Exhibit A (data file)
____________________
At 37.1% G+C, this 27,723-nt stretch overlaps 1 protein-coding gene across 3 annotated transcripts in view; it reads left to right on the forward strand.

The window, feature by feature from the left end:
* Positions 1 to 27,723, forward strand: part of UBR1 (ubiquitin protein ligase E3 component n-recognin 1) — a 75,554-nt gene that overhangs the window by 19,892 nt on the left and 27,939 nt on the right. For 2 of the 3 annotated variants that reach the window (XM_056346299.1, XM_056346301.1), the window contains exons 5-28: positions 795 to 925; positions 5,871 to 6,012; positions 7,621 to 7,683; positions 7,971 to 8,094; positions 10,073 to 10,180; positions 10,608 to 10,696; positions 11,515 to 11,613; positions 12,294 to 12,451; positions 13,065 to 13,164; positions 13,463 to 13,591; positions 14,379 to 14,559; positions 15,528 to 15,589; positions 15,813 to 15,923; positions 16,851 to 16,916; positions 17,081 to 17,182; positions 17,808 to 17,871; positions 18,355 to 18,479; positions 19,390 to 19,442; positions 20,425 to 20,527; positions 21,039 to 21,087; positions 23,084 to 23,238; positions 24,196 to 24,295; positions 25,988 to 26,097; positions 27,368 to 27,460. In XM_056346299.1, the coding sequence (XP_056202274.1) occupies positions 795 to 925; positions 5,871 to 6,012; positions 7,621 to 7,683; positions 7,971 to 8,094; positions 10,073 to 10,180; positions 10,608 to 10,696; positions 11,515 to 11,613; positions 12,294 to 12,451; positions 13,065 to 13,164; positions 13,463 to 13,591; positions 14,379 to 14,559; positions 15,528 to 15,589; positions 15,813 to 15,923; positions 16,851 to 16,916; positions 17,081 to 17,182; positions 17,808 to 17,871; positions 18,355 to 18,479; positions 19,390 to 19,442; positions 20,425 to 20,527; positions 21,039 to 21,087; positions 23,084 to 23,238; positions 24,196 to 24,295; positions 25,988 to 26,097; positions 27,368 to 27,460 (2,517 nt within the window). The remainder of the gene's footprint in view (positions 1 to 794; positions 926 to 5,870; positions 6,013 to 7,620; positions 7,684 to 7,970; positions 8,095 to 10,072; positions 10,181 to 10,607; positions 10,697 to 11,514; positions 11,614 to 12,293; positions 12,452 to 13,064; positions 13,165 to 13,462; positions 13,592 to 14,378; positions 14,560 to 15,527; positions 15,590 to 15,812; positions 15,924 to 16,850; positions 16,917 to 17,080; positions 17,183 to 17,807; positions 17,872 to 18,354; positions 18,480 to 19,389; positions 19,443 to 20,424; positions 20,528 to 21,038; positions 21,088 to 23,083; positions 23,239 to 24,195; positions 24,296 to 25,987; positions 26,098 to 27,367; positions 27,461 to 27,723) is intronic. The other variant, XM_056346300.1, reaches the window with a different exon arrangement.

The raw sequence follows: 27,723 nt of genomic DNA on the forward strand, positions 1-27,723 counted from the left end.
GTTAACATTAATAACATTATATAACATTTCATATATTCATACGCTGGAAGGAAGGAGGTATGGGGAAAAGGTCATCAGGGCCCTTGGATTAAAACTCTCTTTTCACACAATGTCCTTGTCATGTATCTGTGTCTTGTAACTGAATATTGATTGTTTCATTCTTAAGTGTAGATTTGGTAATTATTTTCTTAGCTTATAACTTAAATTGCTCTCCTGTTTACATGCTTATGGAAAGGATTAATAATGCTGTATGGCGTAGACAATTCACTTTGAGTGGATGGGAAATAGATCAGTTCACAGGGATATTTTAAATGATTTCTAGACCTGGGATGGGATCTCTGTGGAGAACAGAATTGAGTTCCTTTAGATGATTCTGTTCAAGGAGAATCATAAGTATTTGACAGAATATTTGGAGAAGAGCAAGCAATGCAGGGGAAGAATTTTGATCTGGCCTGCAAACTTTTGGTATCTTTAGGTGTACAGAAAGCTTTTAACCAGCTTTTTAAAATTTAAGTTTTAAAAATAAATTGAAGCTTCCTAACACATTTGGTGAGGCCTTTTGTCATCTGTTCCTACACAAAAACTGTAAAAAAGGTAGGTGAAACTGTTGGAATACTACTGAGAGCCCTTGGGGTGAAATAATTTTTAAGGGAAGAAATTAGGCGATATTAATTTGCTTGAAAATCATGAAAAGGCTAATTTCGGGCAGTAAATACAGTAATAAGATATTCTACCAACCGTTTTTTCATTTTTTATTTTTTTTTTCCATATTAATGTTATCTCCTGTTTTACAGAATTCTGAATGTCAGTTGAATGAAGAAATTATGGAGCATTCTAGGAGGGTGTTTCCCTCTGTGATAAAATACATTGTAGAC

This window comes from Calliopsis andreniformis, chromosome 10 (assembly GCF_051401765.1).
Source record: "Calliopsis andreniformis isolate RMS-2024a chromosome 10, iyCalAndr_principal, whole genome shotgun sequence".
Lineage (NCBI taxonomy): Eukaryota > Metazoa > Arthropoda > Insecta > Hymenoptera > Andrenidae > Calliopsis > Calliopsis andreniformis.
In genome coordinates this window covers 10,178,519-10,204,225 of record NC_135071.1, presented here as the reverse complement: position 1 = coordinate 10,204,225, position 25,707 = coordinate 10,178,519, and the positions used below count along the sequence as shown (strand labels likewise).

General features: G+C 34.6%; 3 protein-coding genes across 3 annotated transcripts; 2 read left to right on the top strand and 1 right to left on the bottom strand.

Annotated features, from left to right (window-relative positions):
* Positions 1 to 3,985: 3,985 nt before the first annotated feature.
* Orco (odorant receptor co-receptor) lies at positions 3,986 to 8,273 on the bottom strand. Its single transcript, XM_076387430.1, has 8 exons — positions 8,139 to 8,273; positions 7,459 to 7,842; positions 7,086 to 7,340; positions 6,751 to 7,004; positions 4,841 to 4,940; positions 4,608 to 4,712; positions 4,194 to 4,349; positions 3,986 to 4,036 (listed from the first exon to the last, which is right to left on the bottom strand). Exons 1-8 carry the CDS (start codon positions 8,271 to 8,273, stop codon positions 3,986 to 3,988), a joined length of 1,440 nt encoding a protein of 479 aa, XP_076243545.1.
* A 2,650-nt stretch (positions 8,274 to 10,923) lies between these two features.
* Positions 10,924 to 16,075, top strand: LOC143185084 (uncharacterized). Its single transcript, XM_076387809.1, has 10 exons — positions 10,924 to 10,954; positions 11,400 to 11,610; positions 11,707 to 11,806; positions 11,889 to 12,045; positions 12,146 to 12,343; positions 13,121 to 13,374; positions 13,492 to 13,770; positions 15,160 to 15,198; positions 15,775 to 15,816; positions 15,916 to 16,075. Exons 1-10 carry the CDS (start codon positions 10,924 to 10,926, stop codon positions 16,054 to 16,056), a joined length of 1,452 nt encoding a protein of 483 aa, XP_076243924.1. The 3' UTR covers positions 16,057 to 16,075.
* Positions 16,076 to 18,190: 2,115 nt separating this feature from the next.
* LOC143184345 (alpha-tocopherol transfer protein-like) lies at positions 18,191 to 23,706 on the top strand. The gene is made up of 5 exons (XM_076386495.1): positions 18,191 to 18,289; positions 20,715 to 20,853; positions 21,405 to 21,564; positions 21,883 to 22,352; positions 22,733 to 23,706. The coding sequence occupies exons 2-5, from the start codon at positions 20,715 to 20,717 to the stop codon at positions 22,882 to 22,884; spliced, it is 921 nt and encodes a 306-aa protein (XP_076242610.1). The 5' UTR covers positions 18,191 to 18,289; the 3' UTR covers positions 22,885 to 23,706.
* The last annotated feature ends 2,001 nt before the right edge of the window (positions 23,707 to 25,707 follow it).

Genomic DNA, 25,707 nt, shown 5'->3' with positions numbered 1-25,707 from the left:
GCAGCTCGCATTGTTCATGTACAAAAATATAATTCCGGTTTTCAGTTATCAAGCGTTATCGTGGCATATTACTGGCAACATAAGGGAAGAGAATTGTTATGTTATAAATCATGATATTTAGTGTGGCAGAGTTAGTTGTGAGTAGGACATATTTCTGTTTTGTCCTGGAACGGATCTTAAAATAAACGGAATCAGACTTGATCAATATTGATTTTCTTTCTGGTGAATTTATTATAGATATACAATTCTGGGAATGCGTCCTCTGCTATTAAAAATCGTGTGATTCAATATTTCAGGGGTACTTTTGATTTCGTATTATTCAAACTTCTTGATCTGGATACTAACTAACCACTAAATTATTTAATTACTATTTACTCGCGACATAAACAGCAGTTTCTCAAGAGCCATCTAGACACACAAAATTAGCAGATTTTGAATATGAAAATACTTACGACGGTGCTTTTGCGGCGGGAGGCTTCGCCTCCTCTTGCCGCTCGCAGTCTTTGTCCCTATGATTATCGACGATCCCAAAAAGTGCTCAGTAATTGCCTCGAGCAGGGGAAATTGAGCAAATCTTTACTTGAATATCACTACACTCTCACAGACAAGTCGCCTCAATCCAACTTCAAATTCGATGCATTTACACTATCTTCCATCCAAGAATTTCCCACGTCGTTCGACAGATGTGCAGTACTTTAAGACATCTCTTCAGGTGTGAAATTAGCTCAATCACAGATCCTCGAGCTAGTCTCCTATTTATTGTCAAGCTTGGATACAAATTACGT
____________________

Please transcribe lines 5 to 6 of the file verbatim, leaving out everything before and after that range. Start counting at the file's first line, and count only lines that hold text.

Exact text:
GTTAACATTAATAACATTATATAACATTTCATATATTCATACGCTGGAAGGAAGGAGGTATGGGGAAAAGGTCATCAGGGCCCTTGGATTAAAACTCTCTTTTCACACAATGTCCTTGTCATGTATCTGTGTCTTGTAACTGAATATTGATTGTTTCATTCTTAAGTGTAGATTTGGTAATTATTTTCTTAGCTTATAACTTAAATTGCTCTCCTGTTTACATGCTTATGGAAAGGATTAATAATGCTGTATGGCGTAGACAATTCACTTTGAGTGGATGGGAAATAGATCAGTTCACAGGGATATTTTAAATGATTTCTAGACCTGGGATGGGATCTCTGTGGAGAACAGAATTGAGTTCCTTTAGATGATTCTGTTCAAGGAGAATCATAAGTATTTGACAGAATATTTGGAGAAGAGCAAGCAATGCAGGGGAAGAATTTTGATCTGGCCTGCAAACTTTTGGTATCTTTAGGTGTACAGAAAGCTTTTAACCAGCTTTTTAAAATTTAAGTTTTAAAAATAAATTGAAGCTTCCTAACACATTTGGTGAGGCCTTTTGTCATCTGTTCCTACACAAAAACTGTAAAAAAGGTAGGTGAAACTGTTGGAATACTACTGAGAGCCCTTGGGGTGAAATAATTTTTAAGGGAAGAAATTAGGCGATATTAATTTGCTTGAAAATCATGAAAAGGCTAATTTCGGGCAGTAAATACAGTAATAAGATATTCTACCAACCGTTTTTTCATTTTTTATTTTTTTTTTCCATATTAATGTTATCTCCTGTTTTACAGAATTCTGAATGTCAGTTGAATGAAGAAATTATGGAGCATTCTAGGAGGGTGTTTCCCTCTGTGATAAAATACATTGTAGAC

This window comes from Calliopsis andreniformis, chromosome 10 (assembly GCF_051401765.1).